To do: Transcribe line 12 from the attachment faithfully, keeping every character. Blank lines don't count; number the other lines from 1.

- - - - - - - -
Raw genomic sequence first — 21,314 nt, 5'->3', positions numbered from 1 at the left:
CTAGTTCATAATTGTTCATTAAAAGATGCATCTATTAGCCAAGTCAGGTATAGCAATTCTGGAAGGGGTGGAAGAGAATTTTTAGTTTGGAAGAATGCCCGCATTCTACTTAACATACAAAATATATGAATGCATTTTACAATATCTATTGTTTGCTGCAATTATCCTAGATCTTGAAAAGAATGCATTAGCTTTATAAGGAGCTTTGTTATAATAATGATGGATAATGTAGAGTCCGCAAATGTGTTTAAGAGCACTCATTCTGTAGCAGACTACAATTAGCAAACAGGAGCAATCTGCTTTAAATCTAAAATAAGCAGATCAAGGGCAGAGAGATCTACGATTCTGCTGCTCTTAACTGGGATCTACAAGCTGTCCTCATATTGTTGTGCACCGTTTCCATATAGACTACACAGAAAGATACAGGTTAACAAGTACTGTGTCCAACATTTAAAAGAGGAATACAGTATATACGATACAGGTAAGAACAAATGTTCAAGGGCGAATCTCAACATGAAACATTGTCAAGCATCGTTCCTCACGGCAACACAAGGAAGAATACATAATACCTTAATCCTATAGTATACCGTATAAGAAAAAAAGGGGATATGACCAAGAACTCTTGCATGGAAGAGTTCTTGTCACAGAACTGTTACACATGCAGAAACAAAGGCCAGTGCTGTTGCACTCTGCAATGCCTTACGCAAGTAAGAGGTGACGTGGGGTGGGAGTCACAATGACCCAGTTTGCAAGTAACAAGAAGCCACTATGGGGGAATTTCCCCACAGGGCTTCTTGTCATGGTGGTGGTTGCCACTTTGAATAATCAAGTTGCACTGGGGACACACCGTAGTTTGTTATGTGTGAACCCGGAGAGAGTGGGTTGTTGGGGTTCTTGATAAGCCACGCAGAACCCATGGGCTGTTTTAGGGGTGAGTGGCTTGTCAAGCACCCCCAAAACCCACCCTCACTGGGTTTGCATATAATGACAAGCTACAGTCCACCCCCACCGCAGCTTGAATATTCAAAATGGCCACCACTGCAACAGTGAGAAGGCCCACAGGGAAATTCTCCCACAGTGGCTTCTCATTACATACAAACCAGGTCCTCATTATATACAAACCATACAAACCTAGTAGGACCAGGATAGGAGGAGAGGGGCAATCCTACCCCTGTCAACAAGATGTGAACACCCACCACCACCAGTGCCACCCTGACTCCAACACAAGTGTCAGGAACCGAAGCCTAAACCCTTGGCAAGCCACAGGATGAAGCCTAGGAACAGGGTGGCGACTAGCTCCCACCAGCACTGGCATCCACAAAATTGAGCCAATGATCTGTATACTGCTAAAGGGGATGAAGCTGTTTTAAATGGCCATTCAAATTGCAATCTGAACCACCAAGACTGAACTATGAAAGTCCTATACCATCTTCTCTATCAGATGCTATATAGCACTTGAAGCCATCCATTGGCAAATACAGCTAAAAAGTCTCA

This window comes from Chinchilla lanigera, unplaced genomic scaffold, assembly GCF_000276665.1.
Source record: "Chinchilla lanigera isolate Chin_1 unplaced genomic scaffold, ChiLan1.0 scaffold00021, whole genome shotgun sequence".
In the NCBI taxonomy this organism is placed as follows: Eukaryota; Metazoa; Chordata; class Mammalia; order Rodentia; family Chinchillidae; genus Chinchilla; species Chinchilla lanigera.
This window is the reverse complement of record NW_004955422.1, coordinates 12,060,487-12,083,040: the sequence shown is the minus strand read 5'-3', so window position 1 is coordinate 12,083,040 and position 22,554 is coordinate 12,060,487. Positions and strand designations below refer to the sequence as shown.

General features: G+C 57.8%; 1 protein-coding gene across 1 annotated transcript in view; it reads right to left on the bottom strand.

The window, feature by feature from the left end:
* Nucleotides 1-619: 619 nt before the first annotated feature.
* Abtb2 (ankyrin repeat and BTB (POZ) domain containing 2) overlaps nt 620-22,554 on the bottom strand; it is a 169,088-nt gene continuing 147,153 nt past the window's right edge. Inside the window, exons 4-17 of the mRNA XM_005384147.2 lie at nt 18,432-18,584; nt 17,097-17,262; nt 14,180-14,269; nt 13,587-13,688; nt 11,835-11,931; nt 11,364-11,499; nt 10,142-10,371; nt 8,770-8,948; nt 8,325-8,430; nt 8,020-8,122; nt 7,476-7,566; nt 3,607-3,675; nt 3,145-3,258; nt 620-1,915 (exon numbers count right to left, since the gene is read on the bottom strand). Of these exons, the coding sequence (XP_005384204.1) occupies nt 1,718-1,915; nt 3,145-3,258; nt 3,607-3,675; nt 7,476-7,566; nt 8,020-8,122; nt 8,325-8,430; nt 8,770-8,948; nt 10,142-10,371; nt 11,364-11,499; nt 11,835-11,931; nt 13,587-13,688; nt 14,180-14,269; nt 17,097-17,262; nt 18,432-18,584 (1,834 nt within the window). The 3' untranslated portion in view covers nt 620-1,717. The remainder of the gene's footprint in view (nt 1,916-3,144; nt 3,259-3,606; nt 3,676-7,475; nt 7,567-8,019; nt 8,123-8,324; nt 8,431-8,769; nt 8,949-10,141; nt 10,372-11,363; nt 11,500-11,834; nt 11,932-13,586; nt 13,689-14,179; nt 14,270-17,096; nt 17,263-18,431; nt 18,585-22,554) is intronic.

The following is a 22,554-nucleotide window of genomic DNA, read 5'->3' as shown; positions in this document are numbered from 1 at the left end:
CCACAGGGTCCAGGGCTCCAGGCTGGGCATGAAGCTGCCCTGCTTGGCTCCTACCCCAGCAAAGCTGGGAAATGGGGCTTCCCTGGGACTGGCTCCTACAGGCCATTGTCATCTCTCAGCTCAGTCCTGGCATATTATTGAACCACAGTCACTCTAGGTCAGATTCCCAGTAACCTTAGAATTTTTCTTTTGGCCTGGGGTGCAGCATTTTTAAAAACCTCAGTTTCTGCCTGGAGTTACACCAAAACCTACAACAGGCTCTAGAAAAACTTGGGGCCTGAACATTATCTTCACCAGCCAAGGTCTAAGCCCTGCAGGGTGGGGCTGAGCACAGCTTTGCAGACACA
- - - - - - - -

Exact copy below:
CCACAGGGTCCAGGGCTCCAGGCTGGGCATGAAGCTGCCCTGCTTGGCTCCTACCCCAGCAAAGCTGGGAAATGGGGCTTCCCTGGGACTGGCTCCTACAGGCCATTGTCATCTCTCAGCTCAGTCCTGGCATATTATTGAACCACAGTCACTCTAGGTCAGATTCCCAGTAACCTTAGAATTTTTCTTTTGGCCTGGGGTGCAGCATTTTTAAAAACCTCAGTTTCTGCCTGGAGTTACACCAAAACCTACAACAGGCTCTAGAAAAACTTGGGGCCTGAACATTATCTTCACCAGCCAAGGTCTAAGCCCTGCAGGGTGGGGCTGAGCACAGCTTTGCAGACACA